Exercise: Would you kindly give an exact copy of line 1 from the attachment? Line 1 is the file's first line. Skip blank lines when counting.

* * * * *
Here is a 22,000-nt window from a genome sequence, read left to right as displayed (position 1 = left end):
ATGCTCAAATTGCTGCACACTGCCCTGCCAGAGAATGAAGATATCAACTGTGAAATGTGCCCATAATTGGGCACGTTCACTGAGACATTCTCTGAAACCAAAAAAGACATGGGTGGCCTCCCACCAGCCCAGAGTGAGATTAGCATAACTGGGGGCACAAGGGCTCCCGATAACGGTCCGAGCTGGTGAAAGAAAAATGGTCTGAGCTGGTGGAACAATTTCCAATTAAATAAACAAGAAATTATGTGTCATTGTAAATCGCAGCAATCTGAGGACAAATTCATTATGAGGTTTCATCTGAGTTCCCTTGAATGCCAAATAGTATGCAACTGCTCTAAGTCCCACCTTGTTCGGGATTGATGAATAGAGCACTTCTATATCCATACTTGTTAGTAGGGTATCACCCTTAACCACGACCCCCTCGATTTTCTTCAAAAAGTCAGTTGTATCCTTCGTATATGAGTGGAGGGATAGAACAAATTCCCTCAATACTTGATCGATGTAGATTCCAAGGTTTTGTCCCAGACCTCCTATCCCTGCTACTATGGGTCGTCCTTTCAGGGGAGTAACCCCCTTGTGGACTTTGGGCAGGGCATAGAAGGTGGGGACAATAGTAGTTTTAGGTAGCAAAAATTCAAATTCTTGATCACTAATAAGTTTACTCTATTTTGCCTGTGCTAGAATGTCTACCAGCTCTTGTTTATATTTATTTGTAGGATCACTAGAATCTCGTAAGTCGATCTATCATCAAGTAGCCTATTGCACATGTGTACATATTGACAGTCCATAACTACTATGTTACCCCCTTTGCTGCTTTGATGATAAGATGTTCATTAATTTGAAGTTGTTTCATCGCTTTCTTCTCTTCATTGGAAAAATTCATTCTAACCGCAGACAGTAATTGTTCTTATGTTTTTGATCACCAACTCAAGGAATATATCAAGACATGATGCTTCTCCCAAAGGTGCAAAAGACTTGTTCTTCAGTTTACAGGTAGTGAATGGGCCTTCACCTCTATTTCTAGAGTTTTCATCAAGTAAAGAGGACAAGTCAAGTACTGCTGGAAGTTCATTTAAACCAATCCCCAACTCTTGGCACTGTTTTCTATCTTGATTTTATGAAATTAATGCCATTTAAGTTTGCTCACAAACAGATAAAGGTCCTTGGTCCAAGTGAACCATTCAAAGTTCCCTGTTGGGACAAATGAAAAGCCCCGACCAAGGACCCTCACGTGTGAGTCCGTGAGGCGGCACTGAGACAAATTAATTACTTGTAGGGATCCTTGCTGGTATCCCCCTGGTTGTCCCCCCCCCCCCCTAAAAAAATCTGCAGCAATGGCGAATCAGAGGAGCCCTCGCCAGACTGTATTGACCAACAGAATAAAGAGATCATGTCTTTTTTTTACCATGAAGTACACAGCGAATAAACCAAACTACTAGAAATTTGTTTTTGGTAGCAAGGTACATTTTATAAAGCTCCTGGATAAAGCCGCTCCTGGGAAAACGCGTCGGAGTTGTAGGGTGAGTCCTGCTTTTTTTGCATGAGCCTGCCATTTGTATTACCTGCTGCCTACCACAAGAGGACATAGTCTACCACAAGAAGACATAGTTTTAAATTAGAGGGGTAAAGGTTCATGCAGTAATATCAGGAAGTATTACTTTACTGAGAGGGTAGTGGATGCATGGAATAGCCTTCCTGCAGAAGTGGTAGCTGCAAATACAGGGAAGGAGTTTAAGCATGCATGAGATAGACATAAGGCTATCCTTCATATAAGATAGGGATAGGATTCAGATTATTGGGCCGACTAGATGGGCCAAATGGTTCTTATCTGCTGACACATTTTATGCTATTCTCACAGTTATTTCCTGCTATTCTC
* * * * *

Here is a 22,000-nt window from a genome sequence, read left to right as displayed (position 1 = left end):